Scalable and robust photochemical flow process towards small spherical gold nanoparticles†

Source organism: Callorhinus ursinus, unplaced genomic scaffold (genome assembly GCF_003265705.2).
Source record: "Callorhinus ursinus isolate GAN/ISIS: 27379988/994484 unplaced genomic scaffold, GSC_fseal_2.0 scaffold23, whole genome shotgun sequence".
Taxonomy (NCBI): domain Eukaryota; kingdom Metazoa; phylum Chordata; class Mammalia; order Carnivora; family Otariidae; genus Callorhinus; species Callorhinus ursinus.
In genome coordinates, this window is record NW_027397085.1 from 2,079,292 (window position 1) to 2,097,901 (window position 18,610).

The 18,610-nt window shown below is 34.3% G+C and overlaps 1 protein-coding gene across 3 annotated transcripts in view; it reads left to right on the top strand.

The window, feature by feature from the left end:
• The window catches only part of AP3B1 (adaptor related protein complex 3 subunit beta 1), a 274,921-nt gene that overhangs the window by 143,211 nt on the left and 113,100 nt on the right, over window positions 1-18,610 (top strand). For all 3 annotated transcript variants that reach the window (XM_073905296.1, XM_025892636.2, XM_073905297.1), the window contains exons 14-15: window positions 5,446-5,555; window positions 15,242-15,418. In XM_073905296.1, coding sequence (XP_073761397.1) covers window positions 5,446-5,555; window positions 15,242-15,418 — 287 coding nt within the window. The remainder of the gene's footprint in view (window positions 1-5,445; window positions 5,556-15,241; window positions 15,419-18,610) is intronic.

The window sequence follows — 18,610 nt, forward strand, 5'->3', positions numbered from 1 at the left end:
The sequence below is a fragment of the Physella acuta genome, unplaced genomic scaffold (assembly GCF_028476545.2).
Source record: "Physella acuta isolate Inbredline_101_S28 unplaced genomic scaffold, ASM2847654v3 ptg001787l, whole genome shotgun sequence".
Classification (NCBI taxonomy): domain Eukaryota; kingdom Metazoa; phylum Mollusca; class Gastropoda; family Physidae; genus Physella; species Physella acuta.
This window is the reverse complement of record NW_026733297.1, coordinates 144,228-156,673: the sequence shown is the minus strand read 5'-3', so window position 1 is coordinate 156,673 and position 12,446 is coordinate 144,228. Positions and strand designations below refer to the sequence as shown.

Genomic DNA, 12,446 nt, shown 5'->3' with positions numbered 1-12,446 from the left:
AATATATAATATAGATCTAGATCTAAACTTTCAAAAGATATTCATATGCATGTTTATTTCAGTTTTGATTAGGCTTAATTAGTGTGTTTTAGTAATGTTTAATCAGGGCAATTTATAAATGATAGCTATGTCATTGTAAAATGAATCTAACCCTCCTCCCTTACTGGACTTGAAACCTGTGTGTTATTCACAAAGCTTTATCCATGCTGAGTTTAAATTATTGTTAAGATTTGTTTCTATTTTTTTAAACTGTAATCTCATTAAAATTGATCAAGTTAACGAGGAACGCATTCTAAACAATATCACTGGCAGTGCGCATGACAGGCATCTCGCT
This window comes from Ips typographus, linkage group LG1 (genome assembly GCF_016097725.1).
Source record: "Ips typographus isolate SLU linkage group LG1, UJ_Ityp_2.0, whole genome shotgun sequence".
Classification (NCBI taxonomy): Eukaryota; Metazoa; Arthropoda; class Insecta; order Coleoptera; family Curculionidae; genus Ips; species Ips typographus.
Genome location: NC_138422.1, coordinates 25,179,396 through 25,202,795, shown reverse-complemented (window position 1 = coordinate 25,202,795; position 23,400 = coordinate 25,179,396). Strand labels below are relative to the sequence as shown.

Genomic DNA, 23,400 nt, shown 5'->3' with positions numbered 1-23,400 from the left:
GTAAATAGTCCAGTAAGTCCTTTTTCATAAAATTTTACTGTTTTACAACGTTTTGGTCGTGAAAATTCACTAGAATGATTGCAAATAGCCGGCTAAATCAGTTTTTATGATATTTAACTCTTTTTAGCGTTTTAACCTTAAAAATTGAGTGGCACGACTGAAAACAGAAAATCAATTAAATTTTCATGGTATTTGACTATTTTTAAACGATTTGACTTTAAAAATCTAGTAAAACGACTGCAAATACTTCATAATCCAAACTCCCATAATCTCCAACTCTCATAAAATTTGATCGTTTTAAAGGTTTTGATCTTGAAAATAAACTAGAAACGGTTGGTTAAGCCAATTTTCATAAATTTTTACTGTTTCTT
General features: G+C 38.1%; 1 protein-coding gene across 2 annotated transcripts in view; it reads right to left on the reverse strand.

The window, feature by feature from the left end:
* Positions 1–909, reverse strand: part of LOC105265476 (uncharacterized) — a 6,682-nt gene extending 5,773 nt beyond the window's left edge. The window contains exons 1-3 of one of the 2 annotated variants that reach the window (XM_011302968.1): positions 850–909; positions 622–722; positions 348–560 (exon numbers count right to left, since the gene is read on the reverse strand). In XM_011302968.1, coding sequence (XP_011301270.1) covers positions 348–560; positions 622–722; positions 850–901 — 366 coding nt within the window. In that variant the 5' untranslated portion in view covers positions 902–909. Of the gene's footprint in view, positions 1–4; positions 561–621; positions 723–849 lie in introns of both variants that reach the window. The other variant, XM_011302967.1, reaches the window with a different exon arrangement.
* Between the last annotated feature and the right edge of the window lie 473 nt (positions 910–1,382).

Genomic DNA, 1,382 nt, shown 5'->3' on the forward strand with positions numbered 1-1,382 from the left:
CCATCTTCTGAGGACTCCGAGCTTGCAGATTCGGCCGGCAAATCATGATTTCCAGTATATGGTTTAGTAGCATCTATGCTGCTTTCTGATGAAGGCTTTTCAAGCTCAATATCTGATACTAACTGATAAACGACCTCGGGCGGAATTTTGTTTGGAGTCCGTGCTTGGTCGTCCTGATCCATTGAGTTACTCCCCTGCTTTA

The development of a scalable photochemical flow process towards spherical gold nanoparticles is reported. This protocol relies on a water-soluble acylphosphinate photoinitiator that undergoes Norrish type I cleavage upon exposure to UV irradiation and produces radicals able to reduce chloroauric acid into Au(0), leading to the formation of spherical nanoparticles within a short irradiation time (10 s). Robust, reproducible and scalable conditions are optimized for ensuring stable production campaigns under flow conditions. The optimized protocol includes a phosphate buffer to temper pH variations, an external stabilizer (sodium citrate), and finely tuned process conditions. This protocol precludes the classical formation of a gold coating on the internal wall of the reactor, hence alleviating one of the most commonly described obstacles for the development of scalable and robust processes towards gold nanoparticles. The process also features the implementation of an in-line UV spectrometer for real-time process monitoring. Upon optimization, the conditions are successfully transposed to pilot and production scales using commercial mesofluidic photoreactors. An extrapolated productivity of up to 360 L per day of aqueous colloidal spherical gold nanoparticles (corresponding to an isolated yield of 65 g per day) is achieved.